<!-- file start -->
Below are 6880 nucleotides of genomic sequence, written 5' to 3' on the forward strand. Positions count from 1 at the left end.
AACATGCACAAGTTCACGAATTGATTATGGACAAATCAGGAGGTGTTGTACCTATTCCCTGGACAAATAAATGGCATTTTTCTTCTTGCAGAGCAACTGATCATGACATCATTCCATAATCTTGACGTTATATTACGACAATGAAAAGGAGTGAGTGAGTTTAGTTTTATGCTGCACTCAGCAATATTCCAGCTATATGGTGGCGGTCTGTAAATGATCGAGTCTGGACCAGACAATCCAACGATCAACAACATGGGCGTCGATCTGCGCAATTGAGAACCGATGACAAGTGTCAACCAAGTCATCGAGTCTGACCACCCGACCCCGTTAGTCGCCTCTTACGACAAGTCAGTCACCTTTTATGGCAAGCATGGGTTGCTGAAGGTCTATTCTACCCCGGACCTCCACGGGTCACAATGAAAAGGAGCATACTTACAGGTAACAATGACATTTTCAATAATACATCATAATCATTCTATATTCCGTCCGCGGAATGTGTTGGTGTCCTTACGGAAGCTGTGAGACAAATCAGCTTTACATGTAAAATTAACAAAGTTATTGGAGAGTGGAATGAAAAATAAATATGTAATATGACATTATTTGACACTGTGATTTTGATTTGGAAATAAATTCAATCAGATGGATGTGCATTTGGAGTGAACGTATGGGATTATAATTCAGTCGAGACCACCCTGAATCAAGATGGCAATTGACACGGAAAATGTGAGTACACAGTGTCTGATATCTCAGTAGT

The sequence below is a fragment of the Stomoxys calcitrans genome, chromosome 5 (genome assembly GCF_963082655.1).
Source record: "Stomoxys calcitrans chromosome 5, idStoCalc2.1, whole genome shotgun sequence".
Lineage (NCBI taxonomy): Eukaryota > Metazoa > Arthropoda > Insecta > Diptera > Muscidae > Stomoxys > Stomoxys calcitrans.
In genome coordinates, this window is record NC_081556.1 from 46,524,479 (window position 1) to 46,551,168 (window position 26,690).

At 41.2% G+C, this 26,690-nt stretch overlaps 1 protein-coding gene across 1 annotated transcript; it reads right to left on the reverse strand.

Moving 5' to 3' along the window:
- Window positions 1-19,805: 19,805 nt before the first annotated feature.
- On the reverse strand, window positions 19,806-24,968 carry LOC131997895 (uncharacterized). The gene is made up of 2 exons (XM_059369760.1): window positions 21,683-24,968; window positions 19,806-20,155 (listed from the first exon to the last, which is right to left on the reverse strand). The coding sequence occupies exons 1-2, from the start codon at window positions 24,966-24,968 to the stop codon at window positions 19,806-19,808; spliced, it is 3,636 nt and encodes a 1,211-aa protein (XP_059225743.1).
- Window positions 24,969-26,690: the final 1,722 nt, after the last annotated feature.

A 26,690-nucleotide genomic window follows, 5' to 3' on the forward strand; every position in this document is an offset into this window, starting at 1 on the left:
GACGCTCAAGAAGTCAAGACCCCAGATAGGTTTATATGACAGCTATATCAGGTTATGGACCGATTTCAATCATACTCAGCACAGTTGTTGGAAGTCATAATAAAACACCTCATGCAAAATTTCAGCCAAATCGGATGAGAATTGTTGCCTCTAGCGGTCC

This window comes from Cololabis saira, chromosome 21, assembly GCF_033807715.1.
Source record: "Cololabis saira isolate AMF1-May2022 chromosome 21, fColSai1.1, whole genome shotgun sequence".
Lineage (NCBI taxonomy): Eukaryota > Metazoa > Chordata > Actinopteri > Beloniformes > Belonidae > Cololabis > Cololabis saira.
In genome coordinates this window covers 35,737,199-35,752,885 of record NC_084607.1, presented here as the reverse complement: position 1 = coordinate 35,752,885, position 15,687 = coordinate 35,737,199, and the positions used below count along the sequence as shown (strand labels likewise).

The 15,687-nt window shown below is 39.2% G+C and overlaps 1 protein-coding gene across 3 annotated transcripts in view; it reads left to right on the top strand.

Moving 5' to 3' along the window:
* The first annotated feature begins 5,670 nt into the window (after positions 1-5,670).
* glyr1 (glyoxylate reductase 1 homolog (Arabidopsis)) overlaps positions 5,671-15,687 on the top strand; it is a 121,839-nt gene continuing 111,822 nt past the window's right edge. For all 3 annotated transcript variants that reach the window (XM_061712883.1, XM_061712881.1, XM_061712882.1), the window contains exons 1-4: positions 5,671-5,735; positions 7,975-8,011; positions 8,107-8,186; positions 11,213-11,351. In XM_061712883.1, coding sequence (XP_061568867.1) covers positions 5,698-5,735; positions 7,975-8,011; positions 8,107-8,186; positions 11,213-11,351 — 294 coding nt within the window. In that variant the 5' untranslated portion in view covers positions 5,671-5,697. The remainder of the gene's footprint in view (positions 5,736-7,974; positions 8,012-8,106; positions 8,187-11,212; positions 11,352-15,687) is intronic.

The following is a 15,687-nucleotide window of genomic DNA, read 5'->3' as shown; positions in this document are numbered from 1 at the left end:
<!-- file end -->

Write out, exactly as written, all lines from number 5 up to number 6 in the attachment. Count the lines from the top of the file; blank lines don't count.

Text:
Lineage (NCBI taxonomy): Eukaryota > Metazoa > Arthropoda > Insecta > Diptera > Muscidae > Stomoxys > Stomoxys calcitrans.
In genome coordinates, this window is record NC_081556.1 from 46,524,479 (window position 1) to 46,551,168 (window position 26,690).